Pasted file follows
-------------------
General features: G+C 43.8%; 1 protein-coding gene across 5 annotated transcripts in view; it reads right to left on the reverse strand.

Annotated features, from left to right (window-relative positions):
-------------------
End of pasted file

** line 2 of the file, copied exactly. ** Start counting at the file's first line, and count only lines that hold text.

Annotated features, from left to right (window-relative positions):